tl;dr There won’t be a grand bargain to reduce Colorado River water use before next month’s inauguration. But that doesn’t mean the grand bargain is dead. In fact, it is inevitable.
Lake Mead, December 2016
LAS VEGAS – When Jeff Kightlinger said during a public session yesterday at the Colorado River Water Users Association that a long-awaited deal to reduce water use on the river would not be completed before next month’s change in administration, it offered a very public answer to the question many of us brought to the Las Vegas meeting:
Would negotiators get a deal done before the Obama administration leaves office?
Kightlinger’s short answer was “no”, but it’s misleading if we stop there (as I did in yesterday’s blog post). There’s a lot going on, and reason to be hopeful.
The annual CRWUA meeting is the traditional point in the calendar when big Colorado River deals are announced, but despite being very close, it’s been increasingly clear over the last few weeks that the final details remain out of reach.
The group of people I describe in my book as “the network” – has been red-lined in recent months, trying to work out the details of a complex deal to reduce the use of Colorado River water in California, Arizona, Nevada, and possibly Mexico. When I call my friends in the network lately, they’re almost always in airports or hotels or not answering my call because they’re in meetings.
The deal is the closest we have yet come to a formal recognition, attached to substantive actions, that the laws governing the Colorado River allocate more water on paper than nature provides in practice. For much of the last century, we’ve dodged the problem as population and therefore water use slowly grew into the available supply, but in the 21st century we’ve overshot, the big reservoirs (Lake Mead outside Las Vegas and Lake Powell on the Arizona-Utah border) have been drained to meet the demands of the basin’s farms and cities.
Commissioner of Reclamation Estevan López, speaking this morning at his final CRWUA, had perhaps hoped to be able to hand over the moment to one of his bosses to announce an agreement. He called the moment “bittersweet”. “We’re not there yet,” he said of the deal. “That’s the bittersweet part.”
López then went on to outline the major terms of the deal on which everyone seems to agree – larger cuts in water deliveries as Lake Mead drops, with the cuts first felt in Arizona and Nevada, and eventually in California. (I won’t rehash, you can find details here.)
López described what may be the most important feature of the deal – an agreement to “protect 1,020”, meaning that the Lower Colorado River Basin’s water users would agree to extraordinary water use cutbacks to prevent Lake Mead from dropping below the critical elevation of 1,020 feet above sea level.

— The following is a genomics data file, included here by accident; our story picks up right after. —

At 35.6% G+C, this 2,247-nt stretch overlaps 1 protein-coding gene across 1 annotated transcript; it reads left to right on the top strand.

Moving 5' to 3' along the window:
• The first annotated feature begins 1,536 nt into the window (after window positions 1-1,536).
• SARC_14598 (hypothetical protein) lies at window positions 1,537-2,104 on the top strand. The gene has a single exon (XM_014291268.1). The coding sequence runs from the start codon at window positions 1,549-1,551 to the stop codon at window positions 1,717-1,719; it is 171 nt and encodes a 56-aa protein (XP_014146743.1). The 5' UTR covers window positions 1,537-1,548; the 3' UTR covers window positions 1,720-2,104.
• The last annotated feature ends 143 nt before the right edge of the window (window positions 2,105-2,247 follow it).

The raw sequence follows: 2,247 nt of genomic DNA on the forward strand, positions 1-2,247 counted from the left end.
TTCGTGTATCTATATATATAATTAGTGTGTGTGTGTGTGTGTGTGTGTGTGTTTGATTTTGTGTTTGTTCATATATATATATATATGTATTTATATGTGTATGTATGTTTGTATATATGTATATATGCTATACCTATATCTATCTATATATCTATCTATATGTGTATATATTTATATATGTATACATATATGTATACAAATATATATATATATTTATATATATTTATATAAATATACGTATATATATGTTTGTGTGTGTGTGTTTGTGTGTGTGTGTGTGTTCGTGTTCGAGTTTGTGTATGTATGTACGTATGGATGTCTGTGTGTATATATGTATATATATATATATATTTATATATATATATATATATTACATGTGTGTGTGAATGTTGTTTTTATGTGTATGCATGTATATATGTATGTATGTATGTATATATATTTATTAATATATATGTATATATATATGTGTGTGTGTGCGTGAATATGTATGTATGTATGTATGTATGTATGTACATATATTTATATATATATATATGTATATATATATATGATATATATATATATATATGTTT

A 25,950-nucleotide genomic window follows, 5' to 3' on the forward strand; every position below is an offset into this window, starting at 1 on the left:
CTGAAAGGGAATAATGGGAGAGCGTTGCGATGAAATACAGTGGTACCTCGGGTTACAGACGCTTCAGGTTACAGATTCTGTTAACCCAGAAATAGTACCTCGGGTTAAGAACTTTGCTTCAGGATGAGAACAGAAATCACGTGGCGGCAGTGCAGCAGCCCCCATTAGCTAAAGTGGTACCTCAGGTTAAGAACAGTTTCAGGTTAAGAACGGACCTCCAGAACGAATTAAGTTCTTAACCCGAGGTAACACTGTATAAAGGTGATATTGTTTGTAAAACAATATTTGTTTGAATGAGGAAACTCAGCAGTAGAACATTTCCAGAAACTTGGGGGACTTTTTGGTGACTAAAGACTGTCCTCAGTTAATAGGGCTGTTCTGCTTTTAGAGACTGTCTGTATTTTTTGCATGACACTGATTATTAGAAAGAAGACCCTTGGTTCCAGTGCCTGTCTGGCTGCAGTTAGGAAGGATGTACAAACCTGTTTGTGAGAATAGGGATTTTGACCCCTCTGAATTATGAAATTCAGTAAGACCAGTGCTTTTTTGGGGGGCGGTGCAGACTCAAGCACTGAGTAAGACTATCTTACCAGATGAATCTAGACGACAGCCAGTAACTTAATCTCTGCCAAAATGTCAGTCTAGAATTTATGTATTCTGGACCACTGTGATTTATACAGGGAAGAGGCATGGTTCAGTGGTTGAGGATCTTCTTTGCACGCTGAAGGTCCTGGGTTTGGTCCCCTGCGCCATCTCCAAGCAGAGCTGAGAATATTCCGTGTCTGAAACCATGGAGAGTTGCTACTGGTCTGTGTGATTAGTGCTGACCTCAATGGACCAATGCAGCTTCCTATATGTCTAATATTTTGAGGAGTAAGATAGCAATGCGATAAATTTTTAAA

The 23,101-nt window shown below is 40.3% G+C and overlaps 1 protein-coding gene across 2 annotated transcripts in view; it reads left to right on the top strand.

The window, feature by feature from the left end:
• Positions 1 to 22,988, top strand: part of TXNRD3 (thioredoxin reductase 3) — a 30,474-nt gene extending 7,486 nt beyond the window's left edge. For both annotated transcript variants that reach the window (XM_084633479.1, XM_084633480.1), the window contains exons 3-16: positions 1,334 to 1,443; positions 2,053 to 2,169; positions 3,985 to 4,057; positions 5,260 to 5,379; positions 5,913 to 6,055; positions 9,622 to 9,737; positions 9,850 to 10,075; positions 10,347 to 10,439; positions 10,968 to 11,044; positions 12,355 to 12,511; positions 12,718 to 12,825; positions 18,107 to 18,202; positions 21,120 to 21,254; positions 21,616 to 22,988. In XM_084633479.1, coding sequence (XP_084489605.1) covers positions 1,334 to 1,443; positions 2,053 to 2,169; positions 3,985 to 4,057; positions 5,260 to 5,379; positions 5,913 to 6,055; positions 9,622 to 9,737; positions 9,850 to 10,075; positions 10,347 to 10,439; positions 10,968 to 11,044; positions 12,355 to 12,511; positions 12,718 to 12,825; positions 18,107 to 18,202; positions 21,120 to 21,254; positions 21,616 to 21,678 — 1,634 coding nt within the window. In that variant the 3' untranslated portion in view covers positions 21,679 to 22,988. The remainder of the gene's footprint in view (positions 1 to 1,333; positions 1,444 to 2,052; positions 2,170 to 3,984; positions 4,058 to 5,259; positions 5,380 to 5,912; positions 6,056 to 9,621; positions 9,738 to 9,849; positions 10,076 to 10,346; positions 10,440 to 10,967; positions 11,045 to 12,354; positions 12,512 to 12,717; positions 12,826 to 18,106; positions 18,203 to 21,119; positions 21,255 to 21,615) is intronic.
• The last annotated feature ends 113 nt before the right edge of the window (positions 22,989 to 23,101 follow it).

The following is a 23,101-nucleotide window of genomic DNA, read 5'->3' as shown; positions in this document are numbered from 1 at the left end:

At 1,020, there’s less than a years’ water left in the reservoir. A recognition that 1,020 is even possible, let alone that we have within view a plan to deal with it, is something that would have been unthinkable in Colorado River Basin management as recently as a decade ago, when the last grand bargain on the river, the Interim Guidelines for Lower Basin Shortages and Coordinated Operations for Lake Powell and Lake Mead, was being negotiated.
López called the nearly-done agreement “an emergency brake”, “a parachute”, “a way to slow things down”. Pick your metaphor, but whatever it is it is the clearest recognition in the history of Colorado River management that there is not enough water to use in the ways to which we have become accustomed.
There is, as Deputy Interior Secretary Michael Connor told reporters during a news conference yesterday, “a very good framework in place”.
But it is not yet done.
what happens next
I don’t fully understand why, other than that there are a lot of niggling details still being sorted, including the fate of the Salton Sea and Southern California’s desire for clarity on the Sacramento Delta, another of its water supply sources. (see here for more on that stuff) In addition to the deal itself, there are a series of side agreements required among the players, which in some cases must be approved by water agency boards, and a requirement for a vote of the Arizona state legislature. So even when the final agreement is agreed to, there remains work to turn the ideas into a substantive, binding deal.
I asked one of my friends working on the negotiations, one of the members of “the network”, whether she was going to make it home for Christmas, and she looked at me like I was crazy. As we near the change in administration, the frequent flier miles will continue to accumulate.
Connor said the goal is to have the package in good shape as it is handed off to the new administration. Whether it then would stall as the new federal team gives it a look is anyone’s guess at this point. Talking to people at all points of the political spectrum, it seems as though there is no clear “Democratic” or “Republican” position on this. Colorado River governance has never broken down along partisan lines. Given the names being mentioned in CRWUA hallway gossip for key Trump administration posts, there’s a good chance we’ll have folks in key positions who already understand the river and the deal.
Or not. Who knows what Jan. 21 holds?
the inevitability of a deal
But given the hydrologic reality, this deal or something very much like it appears inevitable. There seems to be no interest among the network’s members in litigating who gets how much water, and every incentive to do a deal that provides some certainty, even if the reality of less water is an unpleasant response.